[…]

You’re probably aware of the protests against beauty-pageants held at universities across London, and if not your can check out the Miss-Ogynist University of London Facebook group for the full story.

Today we received a press release from the company organising these pageants. Never in my life would I have suspected I would feel worse about these beauty contests after reading a press release issued in their defence:

Miss Student UK – Press release 10 December 2008

Both the motto & ethos of Miss Student Uk is “More Than Just A Pretty

Face”.. We are looking for hidden talents and fresh personalities in

students from all over the UK.

However, we are not a beauty pageant. In no way whatsoever is the

competition focused on external appearance, our university students embark

on a journey of self-development, acquiring valuable life & social skills

additional to their academic studies whilst meeting new like-minded people

& having fun.

Here’s the banner of the website for this event, which is clearly not a beauty contest, or in any way related to how conventionally attractive the contestants are:

notabeautycontest.jpg

Universities, as important as they are, cannot necessarily equip their

students in all aspects of life to be ready for the real world, and this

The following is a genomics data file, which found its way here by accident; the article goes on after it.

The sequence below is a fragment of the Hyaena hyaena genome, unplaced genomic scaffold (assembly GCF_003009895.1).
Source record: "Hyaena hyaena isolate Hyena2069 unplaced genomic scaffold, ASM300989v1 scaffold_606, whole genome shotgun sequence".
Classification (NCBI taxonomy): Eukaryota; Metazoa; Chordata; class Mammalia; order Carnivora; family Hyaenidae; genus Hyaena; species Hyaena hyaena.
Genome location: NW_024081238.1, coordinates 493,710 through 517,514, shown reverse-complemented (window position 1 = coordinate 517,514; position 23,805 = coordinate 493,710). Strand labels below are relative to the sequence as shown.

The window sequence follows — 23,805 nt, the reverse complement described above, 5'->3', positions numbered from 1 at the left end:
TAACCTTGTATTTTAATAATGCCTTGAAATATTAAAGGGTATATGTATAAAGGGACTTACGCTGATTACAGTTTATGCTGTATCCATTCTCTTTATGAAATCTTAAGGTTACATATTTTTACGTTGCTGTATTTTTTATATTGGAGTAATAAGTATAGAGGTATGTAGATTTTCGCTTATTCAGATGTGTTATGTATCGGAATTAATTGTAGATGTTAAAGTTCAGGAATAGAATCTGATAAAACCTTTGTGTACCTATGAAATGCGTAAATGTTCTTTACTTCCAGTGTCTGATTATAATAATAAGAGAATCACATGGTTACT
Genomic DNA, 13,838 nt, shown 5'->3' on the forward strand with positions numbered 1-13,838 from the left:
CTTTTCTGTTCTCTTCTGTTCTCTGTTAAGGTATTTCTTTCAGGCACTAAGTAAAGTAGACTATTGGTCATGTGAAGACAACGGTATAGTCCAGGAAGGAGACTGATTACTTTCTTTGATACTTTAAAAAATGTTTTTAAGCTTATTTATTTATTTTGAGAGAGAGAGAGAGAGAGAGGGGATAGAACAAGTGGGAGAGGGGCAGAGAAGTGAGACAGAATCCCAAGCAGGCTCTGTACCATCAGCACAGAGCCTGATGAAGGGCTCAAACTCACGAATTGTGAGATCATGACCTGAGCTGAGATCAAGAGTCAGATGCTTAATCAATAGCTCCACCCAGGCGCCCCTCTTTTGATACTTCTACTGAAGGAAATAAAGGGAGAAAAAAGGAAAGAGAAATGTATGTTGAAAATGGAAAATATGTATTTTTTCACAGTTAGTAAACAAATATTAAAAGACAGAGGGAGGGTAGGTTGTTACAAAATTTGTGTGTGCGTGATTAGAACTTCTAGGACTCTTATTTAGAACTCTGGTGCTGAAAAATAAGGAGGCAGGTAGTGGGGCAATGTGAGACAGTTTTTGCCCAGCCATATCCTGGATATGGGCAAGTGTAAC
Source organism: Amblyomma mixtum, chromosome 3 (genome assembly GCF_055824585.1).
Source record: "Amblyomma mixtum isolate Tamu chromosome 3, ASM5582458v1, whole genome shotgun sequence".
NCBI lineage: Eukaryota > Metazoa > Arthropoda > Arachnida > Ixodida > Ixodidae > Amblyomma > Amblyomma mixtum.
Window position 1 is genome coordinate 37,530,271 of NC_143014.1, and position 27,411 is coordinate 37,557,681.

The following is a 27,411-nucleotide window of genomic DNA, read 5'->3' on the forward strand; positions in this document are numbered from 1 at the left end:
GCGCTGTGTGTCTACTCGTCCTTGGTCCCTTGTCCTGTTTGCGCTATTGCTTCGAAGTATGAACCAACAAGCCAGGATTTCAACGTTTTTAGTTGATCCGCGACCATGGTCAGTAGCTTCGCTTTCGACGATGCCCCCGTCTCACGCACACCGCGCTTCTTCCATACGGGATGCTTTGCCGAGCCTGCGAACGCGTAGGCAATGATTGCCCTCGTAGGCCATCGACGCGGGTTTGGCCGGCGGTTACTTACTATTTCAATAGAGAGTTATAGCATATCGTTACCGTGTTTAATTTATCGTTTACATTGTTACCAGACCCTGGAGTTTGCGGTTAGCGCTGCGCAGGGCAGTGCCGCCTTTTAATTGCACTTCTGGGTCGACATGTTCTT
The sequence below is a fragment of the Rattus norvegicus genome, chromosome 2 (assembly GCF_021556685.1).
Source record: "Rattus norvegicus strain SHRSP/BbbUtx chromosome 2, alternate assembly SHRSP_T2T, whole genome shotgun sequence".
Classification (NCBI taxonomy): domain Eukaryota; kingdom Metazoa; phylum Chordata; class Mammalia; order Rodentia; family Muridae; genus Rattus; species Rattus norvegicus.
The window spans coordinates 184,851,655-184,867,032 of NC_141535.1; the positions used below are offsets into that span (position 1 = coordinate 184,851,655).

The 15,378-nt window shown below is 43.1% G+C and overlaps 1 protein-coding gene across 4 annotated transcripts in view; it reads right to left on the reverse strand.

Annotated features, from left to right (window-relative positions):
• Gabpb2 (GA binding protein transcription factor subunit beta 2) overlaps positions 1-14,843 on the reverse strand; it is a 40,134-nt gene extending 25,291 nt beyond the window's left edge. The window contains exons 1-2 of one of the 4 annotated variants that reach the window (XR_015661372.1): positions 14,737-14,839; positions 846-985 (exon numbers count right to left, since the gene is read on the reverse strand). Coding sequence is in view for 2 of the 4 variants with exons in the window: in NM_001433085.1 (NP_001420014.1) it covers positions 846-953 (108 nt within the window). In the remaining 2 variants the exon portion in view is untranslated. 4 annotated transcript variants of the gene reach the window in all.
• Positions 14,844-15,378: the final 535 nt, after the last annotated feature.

competition certainly helps its contestants to build confidence and

self-belief, ready for a world that does not revolve around academic

achievements alone.

From the beginning, there has been a risk that this competition would be

misconstrued, tarred with the same brush as with awful tacky counterparts.

However, we are proud that this competition is helping students to push

their personal boundaries, proud that we can help provide them with

something of life-long benefit and proud that Miss Student Uk is looking

for much more than a pretty face.

Yes, they are seriously arguing that winning this beauty contest – sorry, Miss Student UK, just saying it’s not one doesn’t make it so – actually prepares women students for the ‘real world’ better than a university eduction.

Maybe there’s something to that – at least it’s preparing the female students for a life-time of being judged on their appearance & ability & willingness to adhere to a conventional kind of feminine prettiness. And it sends a strong message to male students, who are, of course, not expected to compete.